Yes, Thanksgiving week is the busiest, most hassle-filled travel time of the year. It’s just part of the holidays, like that cranberry jello salad your aunt always makes, or the tense mood that strikes the table whenever your cousin’s awful boyfriend opens his mouth. For New Yorkers, getting to the airport is either expensive, time consuming, or both, even in the best of traffic conditions. All three of our major airports, JFK, LaGuardia and Newark rank at the very bottom of Bloomberg Businessweek’s Airport Frustration Index, with LaGuardia receiving the lowest marks of any airport in the country in almost every category.
We can’t magically get you to your gate without delays or irritation, but we do have a few suggestions for saving time and money on the way to the airport, including a ridesharing app that could be your Uber replacement, and some public transportation tricks.
The best way to have control over your airport trip is to get off the road altogether and take the train. If that’s not an option, and if you’re flying out of LaGuardia it simply isn’t–even if you take public transit you’ll be showing up on the bus, which is sharing the road with everyone else–give Bandwagon a whirl. The ridesharing app, which is partially funded by a grant from the New York State Energy Research and Development Authority, was designed with the idea of reducing the number of cars on the road and lowering transportation costs for users.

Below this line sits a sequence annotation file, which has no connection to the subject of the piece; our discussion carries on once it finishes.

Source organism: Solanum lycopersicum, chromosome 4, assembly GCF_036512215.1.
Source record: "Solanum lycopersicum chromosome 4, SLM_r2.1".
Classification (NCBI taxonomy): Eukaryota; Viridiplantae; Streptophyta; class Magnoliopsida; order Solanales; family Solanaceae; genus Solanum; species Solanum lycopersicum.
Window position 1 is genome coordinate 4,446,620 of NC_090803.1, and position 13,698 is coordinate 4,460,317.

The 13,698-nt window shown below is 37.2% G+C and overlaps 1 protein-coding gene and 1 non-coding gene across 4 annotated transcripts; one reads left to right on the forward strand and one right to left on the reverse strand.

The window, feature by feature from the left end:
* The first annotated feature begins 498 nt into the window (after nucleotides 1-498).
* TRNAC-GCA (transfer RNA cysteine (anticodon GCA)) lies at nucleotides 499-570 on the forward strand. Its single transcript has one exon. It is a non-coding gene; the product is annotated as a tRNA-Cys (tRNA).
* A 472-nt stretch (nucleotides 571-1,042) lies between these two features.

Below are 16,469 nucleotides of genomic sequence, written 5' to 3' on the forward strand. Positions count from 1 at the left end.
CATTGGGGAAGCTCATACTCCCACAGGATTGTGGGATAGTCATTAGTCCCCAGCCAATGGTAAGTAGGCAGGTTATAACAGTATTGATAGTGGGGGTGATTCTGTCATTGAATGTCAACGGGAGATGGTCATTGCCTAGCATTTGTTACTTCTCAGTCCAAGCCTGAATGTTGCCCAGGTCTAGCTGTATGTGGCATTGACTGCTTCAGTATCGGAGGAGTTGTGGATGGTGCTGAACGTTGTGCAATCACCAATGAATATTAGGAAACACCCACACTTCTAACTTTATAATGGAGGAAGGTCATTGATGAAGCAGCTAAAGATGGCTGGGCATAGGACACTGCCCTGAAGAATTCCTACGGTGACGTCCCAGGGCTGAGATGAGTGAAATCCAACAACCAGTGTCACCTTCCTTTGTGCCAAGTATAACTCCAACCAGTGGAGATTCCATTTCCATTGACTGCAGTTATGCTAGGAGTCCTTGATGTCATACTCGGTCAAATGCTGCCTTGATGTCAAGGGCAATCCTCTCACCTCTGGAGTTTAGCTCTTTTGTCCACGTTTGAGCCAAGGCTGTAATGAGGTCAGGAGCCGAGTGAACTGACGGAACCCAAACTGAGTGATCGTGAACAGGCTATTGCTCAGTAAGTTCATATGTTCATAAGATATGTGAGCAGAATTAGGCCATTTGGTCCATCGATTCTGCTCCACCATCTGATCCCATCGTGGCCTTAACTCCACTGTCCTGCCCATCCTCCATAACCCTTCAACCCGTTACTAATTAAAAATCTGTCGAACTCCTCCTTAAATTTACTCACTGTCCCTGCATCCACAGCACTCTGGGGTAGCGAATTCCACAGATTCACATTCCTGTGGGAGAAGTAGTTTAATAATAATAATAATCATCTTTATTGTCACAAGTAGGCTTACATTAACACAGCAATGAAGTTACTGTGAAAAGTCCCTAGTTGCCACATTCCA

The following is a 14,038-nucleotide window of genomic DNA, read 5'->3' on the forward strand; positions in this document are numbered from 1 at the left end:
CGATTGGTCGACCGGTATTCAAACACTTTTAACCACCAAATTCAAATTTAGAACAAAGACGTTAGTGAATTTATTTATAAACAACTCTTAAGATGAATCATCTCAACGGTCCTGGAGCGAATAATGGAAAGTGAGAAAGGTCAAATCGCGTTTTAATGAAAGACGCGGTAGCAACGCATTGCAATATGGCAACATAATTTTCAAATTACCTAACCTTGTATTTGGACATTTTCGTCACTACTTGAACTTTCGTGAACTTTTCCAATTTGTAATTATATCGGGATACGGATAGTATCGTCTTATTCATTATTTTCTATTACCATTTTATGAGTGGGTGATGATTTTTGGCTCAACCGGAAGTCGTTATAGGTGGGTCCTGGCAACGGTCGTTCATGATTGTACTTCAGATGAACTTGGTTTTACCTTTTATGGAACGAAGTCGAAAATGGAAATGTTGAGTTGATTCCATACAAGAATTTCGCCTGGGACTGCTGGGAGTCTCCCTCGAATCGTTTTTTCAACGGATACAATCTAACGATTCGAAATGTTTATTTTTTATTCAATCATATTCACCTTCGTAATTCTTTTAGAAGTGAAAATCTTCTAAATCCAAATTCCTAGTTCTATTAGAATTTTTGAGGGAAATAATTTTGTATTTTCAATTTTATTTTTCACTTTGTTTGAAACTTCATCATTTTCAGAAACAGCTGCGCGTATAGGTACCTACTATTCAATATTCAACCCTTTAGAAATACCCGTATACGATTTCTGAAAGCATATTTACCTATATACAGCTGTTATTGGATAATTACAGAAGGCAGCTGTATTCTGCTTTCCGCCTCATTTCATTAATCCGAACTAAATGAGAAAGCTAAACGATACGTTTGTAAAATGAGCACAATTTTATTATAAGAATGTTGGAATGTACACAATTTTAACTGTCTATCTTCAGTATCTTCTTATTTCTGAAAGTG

When you download and open Bandwagon you have two options–you can book a ride or find someone to meet up with to share a ride. For heading to the airport, David Mahfouda, CEO of Bandwagon, says that the best strategy is to book well in advance. If there’s another ride booked at the same time you’ll be asked if you’d like to join it, lowering the cost for both passengers. “The earlier you book your ride, the more likely it is that another passenger will sign on, saving you both money,” he says. The app currently doesn’t have a way to widen your parameters, say, indicate you’d leave anytime between noon and 12:30pm, so Mahfouda suggests searching in five minute intervals for another rider if you really want to join a ride.
Here’s the great part–there’s no demand pricing. In fact, the busier the day, the more users and the better your chances for finding a shared ride. “It’s actually likely to be cheaper when there’s higher demand,” says Mahfouda. And, the worst that happens if you don’t find a buddy to share the ride with is that that you pay for the ride through the app, tolls and tip included, at regular car services prices. You can use a credit card and you can book in advance for peace of mind. Bandwagon doesn’t make any money if the ride isn’t shared. “It’s a business incentive for us,” says Mahfouda. “We’re working to reduce the number of cars on the road.”
Bandwagon contracts with local car service companies, which get the whole fee if you end up riding alone. The price goes up a bit for shared rides, to accommodate multiple pick-up and drop-off locations, and for the tech company’s cut, but you’ll still end up paying something like 60% of what you would have, depending on the number of passengers in the vehicle.